Goatman sketch

A Strange Creature Near Holy Hill

On October 28th a woman named Mindy Rossette posted the following sketch and message on my Washington County Paranormal Facebook Page. Mindy has graciously allowed me to publish it on my blog in the hopes that someone else may come forward with a sighting, or perhaps offer some explanation as to what she and her daughter encountered.

According to Mindy:

“At the urging of friends I am reaching out to you about an encounter me and my teen daughter had at about 9:40 pm on September 17th. We were traveling near Highway K and 167 near Holy Hill.

“I can only say [the creature] was maybe 4 ft tall, hairless, grey/brownish, and running on its hind legs. It seemed to brace for impact as my car barely missed it. Below is the picture I drew as soon as i got home. Any ideas?”

Goatman sketch
Eyewitness sketch of a mysterious creature that dashed in front of a moving car near Holy Hill. By Mindy Rossette.

The countryside surrounding Holy Hill has more than it’s fair share of anomalous activity. In 2006, a large bearlike animal with canine characteristics dragged a dead deer from the back of a county contractor’s pick up truck. The authorities recorded the encounter as a “yeti sighting” and started a minor media frenzy, attracting Bigfoot Hunters from as far away as California. Following the Bigfoot clamor, numerous eyewitnesses came forward with sightings of various strange animals ranging in description from the infamous Bigfoot, to odd bear/wolf hybrid creatures.

Also nearby is Hogsback Road, an area that local teenagers claim is haunted by an even stranger cryptid, Goatman. Goatman is exactly what he sounds like, a strange humanoid with caprine characteristics. To my eye, this creature, while almost assuredly not a human/goat hybrid, could put someone in mind of the legendary creature, particularly with those very unsettling legs which seem to have backwards bending knees.

Stories about Goatman have been told around Washington County campfires and in parked cars since about the late-1960s. While the creature seems to be mostly urban legend, creatures with a blend of human and goat attributes have been reported sporadically across the United States, with the oldest I’m aware of occurring in 1830s Minnesota.

Goatman: Flesh or Folklore? by J. Nathan Couch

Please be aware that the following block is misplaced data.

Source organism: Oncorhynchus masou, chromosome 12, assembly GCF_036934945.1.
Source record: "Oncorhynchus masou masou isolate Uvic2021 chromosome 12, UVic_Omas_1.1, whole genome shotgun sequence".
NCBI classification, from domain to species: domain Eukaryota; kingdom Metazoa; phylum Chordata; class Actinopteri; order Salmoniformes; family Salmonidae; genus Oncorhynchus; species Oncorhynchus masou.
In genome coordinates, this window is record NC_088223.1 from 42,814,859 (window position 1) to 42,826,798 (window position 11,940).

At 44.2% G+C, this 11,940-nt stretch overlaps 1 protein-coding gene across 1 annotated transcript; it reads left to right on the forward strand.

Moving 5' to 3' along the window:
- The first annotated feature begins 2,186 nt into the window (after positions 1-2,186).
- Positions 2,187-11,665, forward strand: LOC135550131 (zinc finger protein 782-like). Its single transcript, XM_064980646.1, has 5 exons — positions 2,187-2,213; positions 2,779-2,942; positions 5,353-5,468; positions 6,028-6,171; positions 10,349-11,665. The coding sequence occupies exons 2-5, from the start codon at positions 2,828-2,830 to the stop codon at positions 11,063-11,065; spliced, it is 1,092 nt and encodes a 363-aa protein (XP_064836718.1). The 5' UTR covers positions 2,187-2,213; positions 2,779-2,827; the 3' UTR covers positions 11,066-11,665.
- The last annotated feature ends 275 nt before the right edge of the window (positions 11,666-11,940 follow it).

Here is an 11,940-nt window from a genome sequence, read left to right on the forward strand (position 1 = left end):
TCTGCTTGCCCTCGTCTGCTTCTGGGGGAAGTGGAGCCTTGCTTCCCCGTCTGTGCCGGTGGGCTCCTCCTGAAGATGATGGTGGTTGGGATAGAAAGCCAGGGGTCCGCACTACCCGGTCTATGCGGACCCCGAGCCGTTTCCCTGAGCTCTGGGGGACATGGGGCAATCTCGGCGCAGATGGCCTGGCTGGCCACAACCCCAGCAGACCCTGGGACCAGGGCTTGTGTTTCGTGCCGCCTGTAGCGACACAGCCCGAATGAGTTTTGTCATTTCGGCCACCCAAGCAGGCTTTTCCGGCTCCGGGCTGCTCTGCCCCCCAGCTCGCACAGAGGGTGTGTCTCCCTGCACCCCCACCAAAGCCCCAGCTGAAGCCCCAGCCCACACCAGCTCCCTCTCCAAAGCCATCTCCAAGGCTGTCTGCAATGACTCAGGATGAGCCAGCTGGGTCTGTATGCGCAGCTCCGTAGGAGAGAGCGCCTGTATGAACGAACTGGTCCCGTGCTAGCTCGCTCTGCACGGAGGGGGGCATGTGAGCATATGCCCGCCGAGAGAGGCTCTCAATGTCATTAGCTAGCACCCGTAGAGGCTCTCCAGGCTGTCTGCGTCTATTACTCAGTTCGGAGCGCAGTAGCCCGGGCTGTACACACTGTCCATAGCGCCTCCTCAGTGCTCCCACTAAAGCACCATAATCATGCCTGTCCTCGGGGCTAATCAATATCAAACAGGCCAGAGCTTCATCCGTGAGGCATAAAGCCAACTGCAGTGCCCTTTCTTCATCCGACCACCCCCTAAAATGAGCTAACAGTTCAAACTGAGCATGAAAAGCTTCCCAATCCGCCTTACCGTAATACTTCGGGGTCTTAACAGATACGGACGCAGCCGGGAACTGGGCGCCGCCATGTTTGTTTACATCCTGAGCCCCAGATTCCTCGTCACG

Pictured above: Amber Michelle Russell’s interpretation of Goatman for the cover of my most recent book.

When I told Mindy that it reminded me of Goatman, she’d never heard of the creature. When she asked me what Goatman was, I was hard pressed to answer her.

She continued with her description:

“It’s elbow was set low on the arm. Legs seemed to bend back at the knee like a dog’s. Muscles very defined. Thighs especially. I couldn’t make out the hands because of the way it was running. I couldn’t see the feet as I couldn’t see past the car hood.

“Instantly i knew this was something incredible. We were shocked and confused trying to figure out what the heck we just witnessed. We don’t live far from that rural area so we are pretty much freaked out to venture outside when its pitch black. It’s something we’ll never forget. It was a monumental moment. The vision of this thing is etched in our lives.

“I really want to know what that was. It was tangible. Not our imagination. I wish I’d seen the face but it braced itself and tucked its head down. I wish i would have hit it. Not to cause harm, [but just so people won’t think I’m crazy].”

Those who have seen the drawing so far have remarked that it looks extraterrestrial to them, likely because of that large head that resembles the classic “grey alien” description given by alleged UFO abductees.

I’ve pondered the drawing all weekend, and the only rational explanation I can think of isn’t rational at all. It looks vaguely like a tailless kangaroo or wallaby, but just how did one of those make it’s way to Southeastern Wisconsin? One can’t solve a mystery by introducing a second, equally puzzling mystery.